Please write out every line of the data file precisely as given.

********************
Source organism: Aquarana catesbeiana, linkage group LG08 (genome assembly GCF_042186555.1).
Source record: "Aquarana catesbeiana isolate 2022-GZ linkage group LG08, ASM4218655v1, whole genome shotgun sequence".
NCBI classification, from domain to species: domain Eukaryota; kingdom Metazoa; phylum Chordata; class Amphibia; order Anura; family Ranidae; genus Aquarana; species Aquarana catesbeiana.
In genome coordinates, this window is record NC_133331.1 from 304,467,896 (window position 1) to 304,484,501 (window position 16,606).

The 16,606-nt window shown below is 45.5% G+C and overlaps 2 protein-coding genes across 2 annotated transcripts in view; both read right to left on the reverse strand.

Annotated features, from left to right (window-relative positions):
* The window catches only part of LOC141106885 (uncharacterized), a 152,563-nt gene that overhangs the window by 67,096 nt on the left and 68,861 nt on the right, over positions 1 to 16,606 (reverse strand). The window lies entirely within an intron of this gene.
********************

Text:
Source organism: Aquarana catesbeiana, linkage group LG08 (genome assembly GCF_042186555.1).
Source record: "Aquarana catesbeiana isolate 2022-GZ linkage group LG08, ASM4218655v1, whole genome shotgun sequence".
NCBI classification, from domain to species: domain Eukaryota; kingdom Metazoa; phylum Chordata; class Amphibia; order Anura; family Ranidae; genus Aquarana; species Aquarana catesbeiana.
In genome coordinates, this window is record NC_133331.1 from 304,467,896 (window position 1) to 304,484,501 (window position 16,606).

The 16,606-nt window shown below is 45.5% G+C and overlaps 2 protein-coding genes across 2 annotated transcripts in view; both read right to left on the reverse strand.

Annotated features, from left to right (window-relative positions):
* The window catches only part of LOC141106885 (uncharacterized), a 152,563-nt gene that overhangs the window by 67,096 nt on the left and 68,861 nt on the right, over positions 1 to 16,606 (reverse strand). The window lies entirely within an intron of this gene.